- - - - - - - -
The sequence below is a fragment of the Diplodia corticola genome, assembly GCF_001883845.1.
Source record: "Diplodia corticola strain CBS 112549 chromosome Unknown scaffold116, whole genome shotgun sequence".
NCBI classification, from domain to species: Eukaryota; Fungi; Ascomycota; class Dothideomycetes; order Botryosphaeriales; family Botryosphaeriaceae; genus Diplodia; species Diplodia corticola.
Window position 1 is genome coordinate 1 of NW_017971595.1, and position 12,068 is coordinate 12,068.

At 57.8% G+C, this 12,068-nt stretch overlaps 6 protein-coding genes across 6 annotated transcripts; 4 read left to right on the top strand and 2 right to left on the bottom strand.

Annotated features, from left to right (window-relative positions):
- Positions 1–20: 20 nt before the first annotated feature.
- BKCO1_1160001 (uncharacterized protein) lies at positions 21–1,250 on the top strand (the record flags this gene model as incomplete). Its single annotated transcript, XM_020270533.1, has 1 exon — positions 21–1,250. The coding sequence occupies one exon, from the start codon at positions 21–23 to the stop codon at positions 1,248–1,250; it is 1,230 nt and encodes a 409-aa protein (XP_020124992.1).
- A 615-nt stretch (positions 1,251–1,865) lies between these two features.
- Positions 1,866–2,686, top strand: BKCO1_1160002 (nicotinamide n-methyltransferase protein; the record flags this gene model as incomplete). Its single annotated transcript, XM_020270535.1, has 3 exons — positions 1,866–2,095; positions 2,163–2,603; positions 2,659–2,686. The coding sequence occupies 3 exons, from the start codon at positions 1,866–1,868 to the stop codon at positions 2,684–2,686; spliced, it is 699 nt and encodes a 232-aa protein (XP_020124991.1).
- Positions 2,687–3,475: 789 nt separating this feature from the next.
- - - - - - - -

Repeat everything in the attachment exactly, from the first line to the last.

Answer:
The sequence below is a fragment of the Diplodia corticola genome, assembly GCF_001883845.1.
Source record: "Diplodia corticola strain CBS 112549 chromosome Unknown scaffold116, whole genome shotgun sequence".
NCBI classification, from domain to species: Eukaryota; Fungi; Ascomycota; class Dothideomycetes; order Botryosphaeriales; family Botryosphaeriaceae; genus Diplodia; species Diplodia corticola.
Window position 1 is genome coordinate 1 of NW_017971595.1, and position 12,068 is coordinate 12,068.

At 57.8% G+C, this 12,068-nt stretch overlaps 6 protein-coding genes across 6 annotated transcripts; 4 read left to right on the top strand and 2 right to left on the bottom strand.

Annotated features, from left to right (window-relative positions):
- Positions 1–20: 20 nt before the first annotated feature.
- BKCO1_1160001 (uncharacterized protein) lies at positions 21–1,250 on the top strand (the record flags this gene model as incomplete). Its single annotated transcript, XM_020270533.1, has 1 exon — positions 21–1,250. The coding sequence occupies one exon, from the start codon at positions 21–23 to the stop codon at positions 1,248–1,250; it is 1,230 nt and encodes a 409-aa protein (XP_020124992.1).
- A 615-nt stretch (positions 1,251–1,865) lies between these two features.
- Positions 1,866–2,686, top strand: BKCO1_1160002 (nicotinamide n-methyltransferase protein; the record flags this gene model as incomplete). Its single annotated transcript, XM_020270535.1, has 3 exons — positions 1,866–2,095; positions 2,163–2,603; positions 2,659–2,686. The coding sequence occupies 3 exons, from the start codon at positions 1,866–1,868 to the stop codon at positions 2,684–2,686; spliced, it is 699 nt and encodes a 232-aa protein (XP_020124991.1).
- Positions 2,687–3,475: 789 nt separating this feature from the next.